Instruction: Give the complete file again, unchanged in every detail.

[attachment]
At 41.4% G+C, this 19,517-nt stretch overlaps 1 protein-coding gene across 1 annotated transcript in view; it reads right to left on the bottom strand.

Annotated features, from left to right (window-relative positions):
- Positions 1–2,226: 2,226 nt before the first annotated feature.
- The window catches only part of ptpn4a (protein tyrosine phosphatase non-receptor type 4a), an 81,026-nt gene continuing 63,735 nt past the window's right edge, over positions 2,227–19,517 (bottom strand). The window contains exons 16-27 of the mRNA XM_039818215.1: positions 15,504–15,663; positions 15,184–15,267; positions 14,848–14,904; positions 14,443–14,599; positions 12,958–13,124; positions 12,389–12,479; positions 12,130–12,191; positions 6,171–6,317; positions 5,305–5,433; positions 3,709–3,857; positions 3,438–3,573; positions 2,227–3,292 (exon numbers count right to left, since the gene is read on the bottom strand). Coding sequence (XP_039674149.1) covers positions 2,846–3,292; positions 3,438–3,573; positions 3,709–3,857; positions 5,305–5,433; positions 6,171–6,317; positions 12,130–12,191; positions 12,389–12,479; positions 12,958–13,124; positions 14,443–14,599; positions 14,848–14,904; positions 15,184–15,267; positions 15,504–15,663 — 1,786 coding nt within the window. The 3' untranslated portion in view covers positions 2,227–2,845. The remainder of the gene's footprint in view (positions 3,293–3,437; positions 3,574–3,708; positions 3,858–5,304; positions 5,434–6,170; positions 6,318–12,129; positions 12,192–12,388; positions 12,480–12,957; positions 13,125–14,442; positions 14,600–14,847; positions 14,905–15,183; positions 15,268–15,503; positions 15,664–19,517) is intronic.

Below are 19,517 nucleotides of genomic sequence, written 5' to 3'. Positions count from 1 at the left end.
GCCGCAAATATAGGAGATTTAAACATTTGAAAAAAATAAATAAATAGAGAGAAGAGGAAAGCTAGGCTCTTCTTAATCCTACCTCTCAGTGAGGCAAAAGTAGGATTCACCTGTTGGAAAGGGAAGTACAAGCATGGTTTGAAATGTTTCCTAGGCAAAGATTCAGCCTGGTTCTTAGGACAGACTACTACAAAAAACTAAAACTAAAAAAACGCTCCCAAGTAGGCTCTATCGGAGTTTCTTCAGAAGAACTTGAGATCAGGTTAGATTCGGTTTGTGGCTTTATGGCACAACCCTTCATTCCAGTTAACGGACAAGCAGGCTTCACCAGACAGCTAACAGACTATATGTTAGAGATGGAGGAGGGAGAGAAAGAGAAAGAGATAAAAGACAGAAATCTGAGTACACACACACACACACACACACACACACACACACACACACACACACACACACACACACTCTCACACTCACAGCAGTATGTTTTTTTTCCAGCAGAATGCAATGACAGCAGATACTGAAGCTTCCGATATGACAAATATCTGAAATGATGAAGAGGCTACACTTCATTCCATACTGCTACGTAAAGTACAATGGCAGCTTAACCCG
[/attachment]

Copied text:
At 41.4% G+C, this 19,517-nt stretch overlaps 1 protein-coding gene across 1 annotated transcript in view; it reads right to left on the bottom strand.

Annotated features, from left to right (window-relative positions):
- Positions 1–2,226: 2,226 nt before the first annotated feature.
- The window catches only part of ptpn4a (protein tyrosine phosphatase non-receptor type 4a), an 81,026-nt gene continuing 63,735 nt past the window's right edge, over positions 2,227–19,517 (bottom strand). The window contains exons 16-27 of the mRNA XM_039818215.1: positions 15,504–15,663; positions 15,184–15,267; positions 14,848–14,904; positions 14,443–14,599; positions 12,958–13,124; positions 12,389–12,479; positions 12,130–12,191; positions 6,171–6,317; positions 5,305–5,433; positions 3,709–3,857; positions 3,438–3,573; positions 2,227–3,292 (exon numbers count right to left, since the gene is read on the bottom strand). Coding sequence (XP_039674149.1) covers positions 2,846–3,292; positions 3,438–3,573; positions 3,709–3,857; positions 5,305–5,433; positions 6,171–6,317; positions 12,130–12,191; positions 12,389–12,479; positions 12,958–13,124; positions 14,443–14,599; positions 14,848–14,904; positions 15,184–15,267; positions 15,504–15,663 — 1,786 coding nt within the window. The 3' untranslated portion in view covers positions 2,227–2,845. The remainder of the gene's footprint in view (positions 3,293–3,437; positions 3,574–3,708; positions 3,858–5,304; positions 5,434–6,170; positions 6,318–12,129; positions 12,192–12,388; positions 12,480–12,957; positions 13,125–14,442; positions 14,600–14,847; positions 14,905–15,183; positions 15,268–15,503; positions 15,664–19,517) is intronic.

Below are 19,517 nucleotides of genomic sequence, written 5' to 3'. Positions count from 1 at the left end.
GCCGCAAATATAGGAGATTTAAACATTTGAAAAAAATAAATAAATAGAGAGAAGAGGAAAGCTAGGCTCTTCTTAATCCTACCTCTCAGTGAGGCAAAAGTAGGATTCACCTGTTGGAAAGGGAAGTACAAGCATGGTTTGAAATGTTTCCTAGGCAAAGATTCAGCCTGGTTCTTAGGACAGACTACTACAAAAAACTAAAACTAAAAAAACGCTCCCAAGTAGGCTCTATCGGAGTTTCTTCAGAAGAACTTGAGATCAGGTTAGATTCGGTTTGTGGCTTTATGGCACAACCCTTCATTCCAGTTAACGGACAAGCAGGCTTCACCAGACAGCTAACAGACTATATGTTAGAGATGGAGGAGGGAGAGAAAGAGAAAGAGATAAAAGACAGAAATCTGAGTACACACACACACACACACACACACACACACACACACACACACACACACACACACACACTCTCACACTCACAGCAGTATGTTTTTTTTCCAGCAGAATGCAATGACAGCAGATACTGAAGCTTCCGATATGACAAATATCTGAAATGATGAAGAGGCTACACTTCATTCCATACTGCTACGTAAAGTACAATGGCAGCTTAACCCG